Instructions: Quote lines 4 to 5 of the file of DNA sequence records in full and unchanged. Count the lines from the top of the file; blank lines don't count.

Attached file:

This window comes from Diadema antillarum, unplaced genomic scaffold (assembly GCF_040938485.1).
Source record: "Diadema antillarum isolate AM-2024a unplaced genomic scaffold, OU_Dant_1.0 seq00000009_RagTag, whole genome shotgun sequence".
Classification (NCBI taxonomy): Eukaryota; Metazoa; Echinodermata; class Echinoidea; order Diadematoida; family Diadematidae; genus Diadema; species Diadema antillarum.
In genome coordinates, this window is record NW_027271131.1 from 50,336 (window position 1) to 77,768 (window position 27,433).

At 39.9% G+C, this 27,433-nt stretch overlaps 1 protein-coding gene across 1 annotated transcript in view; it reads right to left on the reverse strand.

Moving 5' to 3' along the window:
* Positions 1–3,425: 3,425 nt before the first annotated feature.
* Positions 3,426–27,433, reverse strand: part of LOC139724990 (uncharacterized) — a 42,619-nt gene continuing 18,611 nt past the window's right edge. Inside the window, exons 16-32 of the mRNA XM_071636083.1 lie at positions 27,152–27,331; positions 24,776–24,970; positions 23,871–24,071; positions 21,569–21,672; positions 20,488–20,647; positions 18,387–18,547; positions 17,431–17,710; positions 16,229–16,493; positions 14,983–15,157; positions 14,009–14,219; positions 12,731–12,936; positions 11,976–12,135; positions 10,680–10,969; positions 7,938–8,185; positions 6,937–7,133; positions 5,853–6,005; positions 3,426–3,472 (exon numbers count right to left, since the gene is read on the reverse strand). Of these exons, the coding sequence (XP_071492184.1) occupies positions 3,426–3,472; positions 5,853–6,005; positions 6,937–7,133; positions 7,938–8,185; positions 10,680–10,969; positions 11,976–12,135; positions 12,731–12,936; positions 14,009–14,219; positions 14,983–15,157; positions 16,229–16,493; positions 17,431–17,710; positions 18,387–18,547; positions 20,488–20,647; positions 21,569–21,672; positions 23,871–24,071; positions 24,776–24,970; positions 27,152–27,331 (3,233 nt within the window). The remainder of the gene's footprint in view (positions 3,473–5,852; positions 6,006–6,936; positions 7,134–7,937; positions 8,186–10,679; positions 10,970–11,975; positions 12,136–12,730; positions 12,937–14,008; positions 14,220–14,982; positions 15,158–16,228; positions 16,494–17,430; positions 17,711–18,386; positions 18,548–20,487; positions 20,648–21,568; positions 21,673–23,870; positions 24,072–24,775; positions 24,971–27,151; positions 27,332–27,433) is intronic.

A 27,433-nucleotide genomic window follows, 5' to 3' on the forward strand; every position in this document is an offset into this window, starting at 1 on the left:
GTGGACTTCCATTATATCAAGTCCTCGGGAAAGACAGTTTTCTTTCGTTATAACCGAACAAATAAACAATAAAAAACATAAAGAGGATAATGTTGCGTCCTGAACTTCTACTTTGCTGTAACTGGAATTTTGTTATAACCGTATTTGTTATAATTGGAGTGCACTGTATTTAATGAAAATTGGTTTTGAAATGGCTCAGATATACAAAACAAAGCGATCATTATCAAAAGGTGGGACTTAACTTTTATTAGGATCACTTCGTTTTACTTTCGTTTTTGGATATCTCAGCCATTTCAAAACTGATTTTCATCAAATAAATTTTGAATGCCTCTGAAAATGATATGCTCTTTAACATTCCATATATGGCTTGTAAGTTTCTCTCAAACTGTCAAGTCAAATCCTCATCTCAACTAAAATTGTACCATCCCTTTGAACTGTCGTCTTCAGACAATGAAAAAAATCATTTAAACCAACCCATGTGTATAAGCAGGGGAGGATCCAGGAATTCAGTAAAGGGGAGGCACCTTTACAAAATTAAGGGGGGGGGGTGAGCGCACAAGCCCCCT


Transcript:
In genome coordinates, this window is record NW_027271131.1 from 50,336 (window position 1) to 77,768 (window position 27,433).

At 39.9% G+C, this 27,433-nt stretch overlaps 1 protein-coding gene across 1 annotated transcript in view; it reads right to left on the reverse strand.